|Living British writer Alan Moore|
It's 1300 pages long.
Moore is, far and away, my favorite living writer and gaining the opportunity to interview him is the achievement of a life-long goal. I had one month to read this life-altering but very long book and prepare questions for an author who has been an inspiration to me for more than 20 years.
The good news is I finished the book and conducted the interview on August 25th. I think it went very well and, Lord willing and if the Creeks don't rise, it'll be in the January issue of the magazine. There are some interesting (and not altogether obvious) correlations between Hardy and Moore's works that will be obliquely addressed in the piece so, when the time comes, I'll share it here along with my thoughts on what elements, textual and otherwise, link them in my mind.
The bad news is/was that there was no way I could meet those goals and work on this blog. Now that it's behind me, I'm going to get started again here very soon. I actually am in the process of reviewing Under the Greenwood Tree and my original notes to get back into the headspace to write about it.
In the meantime, I thought I'd share a Hardy poem with which you may not be familiar. I was gifted two books of Hardy criticism from a friend's library and, inside of them, was a Hardy poem cut out of a magazine of unknown origin (though the photography in an ad on the back side suggests early 1960s). This poem, "The Unplanted Primrose," is dated 1865-1867 and, according to the tiny text at the bottom, was "discovered by Miss Evelyn Hardy [ed. note, noted Hardy critic but, as far as I can tell, no relation] among the unpublished papers of Thomas Hardy." I've only spotted it online embedded in longer papers and books so why not reprint it here for your enjoyment?
The Unplanted Primrose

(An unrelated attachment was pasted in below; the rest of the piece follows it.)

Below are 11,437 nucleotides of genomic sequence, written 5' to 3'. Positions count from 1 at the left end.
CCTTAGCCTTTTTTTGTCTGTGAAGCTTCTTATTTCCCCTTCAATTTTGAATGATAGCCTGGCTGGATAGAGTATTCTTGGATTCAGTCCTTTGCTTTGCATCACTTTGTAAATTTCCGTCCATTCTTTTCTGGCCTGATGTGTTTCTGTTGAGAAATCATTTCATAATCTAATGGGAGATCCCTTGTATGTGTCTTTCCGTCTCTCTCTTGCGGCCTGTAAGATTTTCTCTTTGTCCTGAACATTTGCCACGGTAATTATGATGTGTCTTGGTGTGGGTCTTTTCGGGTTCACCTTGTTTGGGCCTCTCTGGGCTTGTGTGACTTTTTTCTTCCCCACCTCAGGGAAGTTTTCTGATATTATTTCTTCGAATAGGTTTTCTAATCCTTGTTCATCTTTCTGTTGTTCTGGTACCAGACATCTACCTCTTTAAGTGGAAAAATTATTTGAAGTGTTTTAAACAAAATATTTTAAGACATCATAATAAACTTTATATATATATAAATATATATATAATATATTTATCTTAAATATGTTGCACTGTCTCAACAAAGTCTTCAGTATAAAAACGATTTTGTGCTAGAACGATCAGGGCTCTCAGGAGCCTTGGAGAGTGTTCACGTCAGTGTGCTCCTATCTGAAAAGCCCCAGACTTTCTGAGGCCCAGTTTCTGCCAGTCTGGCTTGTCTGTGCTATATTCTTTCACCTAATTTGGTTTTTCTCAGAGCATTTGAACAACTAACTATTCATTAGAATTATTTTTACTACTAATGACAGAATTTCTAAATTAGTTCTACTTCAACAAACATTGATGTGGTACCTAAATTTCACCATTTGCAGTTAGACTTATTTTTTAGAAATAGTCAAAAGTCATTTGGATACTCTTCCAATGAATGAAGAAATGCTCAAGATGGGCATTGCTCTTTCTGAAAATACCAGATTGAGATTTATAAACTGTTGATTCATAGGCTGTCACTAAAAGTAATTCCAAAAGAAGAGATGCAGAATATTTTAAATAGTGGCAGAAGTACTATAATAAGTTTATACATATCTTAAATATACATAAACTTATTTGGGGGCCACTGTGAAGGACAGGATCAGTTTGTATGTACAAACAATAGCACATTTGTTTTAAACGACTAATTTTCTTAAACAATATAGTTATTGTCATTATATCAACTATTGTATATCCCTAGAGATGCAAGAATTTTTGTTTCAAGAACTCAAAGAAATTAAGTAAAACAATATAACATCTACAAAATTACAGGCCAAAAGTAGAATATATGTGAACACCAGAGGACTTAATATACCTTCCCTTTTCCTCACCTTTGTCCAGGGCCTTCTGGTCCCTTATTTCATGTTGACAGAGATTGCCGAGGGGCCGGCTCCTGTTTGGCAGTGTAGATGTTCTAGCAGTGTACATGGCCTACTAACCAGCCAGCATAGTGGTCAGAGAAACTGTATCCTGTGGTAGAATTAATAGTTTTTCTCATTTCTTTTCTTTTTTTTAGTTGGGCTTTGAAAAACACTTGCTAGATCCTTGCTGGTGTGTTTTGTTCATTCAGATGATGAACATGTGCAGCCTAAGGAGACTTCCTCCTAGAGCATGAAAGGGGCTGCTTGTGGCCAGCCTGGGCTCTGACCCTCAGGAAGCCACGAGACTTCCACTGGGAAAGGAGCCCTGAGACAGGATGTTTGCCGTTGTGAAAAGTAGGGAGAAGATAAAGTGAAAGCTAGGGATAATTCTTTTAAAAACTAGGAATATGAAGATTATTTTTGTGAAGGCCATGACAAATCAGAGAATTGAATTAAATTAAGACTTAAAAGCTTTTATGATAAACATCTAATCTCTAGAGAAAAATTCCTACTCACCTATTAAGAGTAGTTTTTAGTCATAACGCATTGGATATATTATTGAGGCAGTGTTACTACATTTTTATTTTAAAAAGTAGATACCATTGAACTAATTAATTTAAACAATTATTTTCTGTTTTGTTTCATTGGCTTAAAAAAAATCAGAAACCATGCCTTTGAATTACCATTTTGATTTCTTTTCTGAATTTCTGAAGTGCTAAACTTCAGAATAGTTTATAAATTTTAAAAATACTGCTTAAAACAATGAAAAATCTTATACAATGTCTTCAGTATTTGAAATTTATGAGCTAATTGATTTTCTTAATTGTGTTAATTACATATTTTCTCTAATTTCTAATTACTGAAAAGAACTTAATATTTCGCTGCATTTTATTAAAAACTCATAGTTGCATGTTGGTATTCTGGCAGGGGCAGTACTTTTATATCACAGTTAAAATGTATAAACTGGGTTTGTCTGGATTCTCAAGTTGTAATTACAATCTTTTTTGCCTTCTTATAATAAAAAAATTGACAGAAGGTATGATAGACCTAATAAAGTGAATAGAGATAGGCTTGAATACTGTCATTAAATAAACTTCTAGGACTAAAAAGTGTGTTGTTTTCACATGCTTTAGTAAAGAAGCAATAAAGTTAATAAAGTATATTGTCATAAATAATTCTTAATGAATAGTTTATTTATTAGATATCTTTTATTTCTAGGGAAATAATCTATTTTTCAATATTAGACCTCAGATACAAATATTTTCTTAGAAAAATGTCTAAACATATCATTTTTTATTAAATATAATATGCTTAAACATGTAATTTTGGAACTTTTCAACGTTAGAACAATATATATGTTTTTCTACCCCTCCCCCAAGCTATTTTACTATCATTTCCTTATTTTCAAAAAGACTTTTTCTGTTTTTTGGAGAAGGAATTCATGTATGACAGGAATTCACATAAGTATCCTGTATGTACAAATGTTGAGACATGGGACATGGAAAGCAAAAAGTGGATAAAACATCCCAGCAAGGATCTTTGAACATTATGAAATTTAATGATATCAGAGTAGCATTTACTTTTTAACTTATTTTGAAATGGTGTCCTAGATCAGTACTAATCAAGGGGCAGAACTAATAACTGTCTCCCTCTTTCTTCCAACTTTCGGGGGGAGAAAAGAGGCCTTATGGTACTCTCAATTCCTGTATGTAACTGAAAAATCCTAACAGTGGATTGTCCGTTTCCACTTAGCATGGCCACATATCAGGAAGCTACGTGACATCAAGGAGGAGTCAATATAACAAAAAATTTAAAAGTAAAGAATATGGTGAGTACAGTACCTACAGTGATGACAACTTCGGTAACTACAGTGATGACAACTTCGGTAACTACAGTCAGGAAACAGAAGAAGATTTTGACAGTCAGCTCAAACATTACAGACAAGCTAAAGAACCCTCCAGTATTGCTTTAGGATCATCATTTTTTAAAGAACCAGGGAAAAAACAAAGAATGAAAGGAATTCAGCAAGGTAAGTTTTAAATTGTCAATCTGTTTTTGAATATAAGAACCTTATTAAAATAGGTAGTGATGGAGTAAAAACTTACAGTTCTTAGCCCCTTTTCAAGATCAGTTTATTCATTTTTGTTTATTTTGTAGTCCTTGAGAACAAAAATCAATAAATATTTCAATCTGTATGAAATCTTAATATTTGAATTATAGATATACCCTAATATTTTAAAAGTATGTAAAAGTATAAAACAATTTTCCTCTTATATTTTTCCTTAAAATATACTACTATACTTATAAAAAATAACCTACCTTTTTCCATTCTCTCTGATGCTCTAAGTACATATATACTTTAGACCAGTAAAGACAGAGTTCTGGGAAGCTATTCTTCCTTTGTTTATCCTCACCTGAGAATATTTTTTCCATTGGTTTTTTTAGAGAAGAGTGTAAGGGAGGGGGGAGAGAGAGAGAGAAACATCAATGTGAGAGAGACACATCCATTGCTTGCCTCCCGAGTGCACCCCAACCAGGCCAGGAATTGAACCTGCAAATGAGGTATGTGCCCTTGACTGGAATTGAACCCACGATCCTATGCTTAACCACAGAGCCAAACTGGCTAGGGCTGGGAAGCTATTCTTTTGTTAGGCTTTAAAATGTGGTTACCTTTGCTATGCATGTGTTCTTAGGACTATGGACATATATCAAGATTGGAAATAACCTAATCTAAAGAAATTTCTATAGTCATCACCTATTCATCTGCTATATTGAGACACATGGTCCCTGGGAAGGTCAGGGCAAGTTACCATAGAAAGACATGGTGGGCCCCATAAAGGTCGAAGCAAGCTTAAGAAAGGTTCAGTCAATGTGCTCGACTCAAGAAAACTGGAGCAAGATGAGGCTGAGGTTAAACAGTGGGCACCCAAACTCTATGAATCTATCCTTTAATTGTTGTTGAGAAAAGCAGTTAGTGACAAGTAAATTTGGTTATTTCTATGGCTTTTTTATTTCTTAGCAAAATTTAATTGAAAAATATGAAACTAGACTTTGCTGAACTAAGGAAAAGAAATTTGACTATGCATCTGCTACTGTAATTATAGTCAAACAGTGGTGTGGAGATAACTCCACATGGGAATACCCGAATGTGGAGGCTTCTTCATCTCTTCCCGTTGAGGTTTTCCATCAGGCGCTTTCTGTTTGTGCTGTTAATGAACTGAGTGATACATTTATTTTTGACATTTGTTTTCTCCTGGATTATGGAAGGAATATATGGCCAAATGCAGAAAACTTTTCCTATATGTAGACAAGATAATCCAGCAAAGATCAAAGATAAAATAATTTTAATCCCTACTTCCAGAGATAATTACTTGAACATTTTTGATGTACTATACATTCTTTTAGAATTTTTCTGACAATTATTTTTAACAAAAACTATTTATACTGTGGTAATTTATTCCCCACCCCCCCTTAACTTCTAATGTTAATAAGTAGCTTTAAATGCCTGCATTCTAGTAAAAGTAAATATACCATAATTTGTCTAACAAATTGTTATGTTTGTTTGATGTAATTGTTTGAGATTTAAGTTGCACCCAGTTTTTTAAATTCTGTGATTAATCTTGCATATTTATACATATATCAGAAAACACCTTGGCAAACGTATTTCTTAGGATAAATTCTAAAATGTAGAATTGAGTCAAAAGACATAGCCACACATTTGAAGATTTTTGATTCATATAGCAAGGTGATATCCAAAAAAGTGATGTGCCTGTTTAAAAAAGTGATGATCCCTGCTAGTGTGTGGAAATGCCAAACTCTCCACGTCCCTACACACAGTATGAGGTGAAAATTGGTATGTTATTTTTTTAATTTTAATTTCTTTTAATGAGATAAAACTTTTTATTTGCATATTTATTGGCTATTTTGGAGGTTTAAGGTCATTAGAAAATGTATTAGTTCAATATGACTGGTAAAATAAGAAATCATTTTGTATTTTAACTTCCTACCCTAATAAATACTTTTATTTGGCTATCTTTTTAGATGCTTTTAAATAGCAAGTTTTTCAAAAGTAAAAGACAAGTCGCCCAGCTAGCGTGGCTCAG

"A pink primrose from the plant he knows
Let me send him in his far spot,
From the root I brought to his garden-knot
When he dwelt herefrom but a little mile;
A root I had reared at that time of love,
And of all my stock the best that throve
Which he took with so warm a smile."
Such she sang and said, and aflush she sped
To her love's old home hard by
Ere he left that nook for the wider sky
Of a southern country unassayed.
And she crept to the border of early stocks,
Of pansies, pinks and hollyhocks,
Where their vows and the gift were made.
"It has not bloomed!" And her glances gloomed
As she missed the expected hue,
"Yet the rest are in blow the border through;
Nor is leaf or bud of it evident.
Ah, can it have died of an over-care
In its tendance, sprung of his charge to spare
No pains for its nourishment?"
She turned her round from the wrong ones found
To the seat where a year before
She had brought it him as the best of her store,
And lo, on a ledge of the wall she neared,
Lay its withered skeleton, dry and brown,
Untouched since there he had laid it down
When she waved and disappeared.
1865-1867 Westbourne Park Villas
|16 Westbourne Park Villas, W2, London|
where the poem was written.